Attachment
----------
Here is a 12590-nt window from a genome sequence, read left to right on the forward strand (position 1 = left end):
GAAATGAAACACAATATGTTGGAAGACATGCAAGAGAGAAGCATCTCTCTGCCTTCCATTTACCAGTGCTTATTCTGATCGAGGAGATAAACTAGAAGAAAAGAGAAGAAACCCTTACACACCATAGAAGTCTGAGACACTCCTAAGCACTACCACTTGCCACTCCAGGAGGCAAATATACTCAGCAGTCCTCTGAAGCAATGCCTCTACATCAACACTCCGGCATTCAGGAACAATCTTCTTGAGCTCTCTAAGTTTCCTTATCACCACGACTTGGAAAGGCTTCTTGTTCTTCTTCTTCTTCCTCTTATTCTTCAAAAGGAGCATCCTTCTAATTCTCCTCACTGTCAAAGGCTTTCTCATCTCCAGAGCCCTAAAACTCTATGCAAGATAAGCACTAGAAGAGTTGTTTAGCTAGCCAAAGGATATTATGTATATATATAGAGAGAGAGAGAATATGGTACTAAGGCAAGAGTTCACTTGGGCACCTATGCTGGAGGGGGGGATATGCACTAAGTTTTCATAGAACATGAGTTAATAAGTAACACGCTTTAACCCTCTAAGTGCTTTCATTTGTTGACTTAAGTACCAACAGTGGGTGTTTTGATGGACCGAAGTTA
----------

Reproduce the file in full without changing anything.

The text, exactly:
Here is a 12590-nt window from a genome sequence, read left to right on the forward strand (position 1 = left end):
GAAATGAAACACAATATGTTGGAAGACATGCAAGAGAGAAGCATCTCTCTGCCTTCCATTTACCAGTGCTTATTCTGATCGAGGAGATAAACTAGAAGAAAAGAGAAGAAACCCTTACACACCATAGAAGTCTGAGACACTCCTAAGCACTACCACTTGCCACTCCAGGAGGCAAATATACTCAGCAGTCCTCTGAAGCAATGCCTCTACATCAACACTCCGGCATTCAGGAACAATCTTCTTGAGCTCTCTAAGTTTCCTTATCACCACGACTTGGAAAGGCTTCTTGTTCTTCTTCTTCTTCCTCTTATTCTTCAAAAGGAGCATCCTTCTAATTCTCCTCACTGTCAAAGGCTTTCTCATCTCCAGAGCCCTAAAACTCTATGCAAGATAAGCACTAGAAGAGTTGTTTAGCTAGCCAAAGGATATTATGTATATATATAGAGAGAGAGAGAATATGGTACTAAGGCAAGAGTTCACTTGGGCACCTATGCTGGAGGGGGGGATATGCACTAAGTTTTCATAGAACATGAGTTAATAAGTAACACGCTTTAACCCTCTAAGTGCTTTCATTTGTTGACTTAAGTACCAACAGTGGGTGTTTTGATGGACCGAAGTTA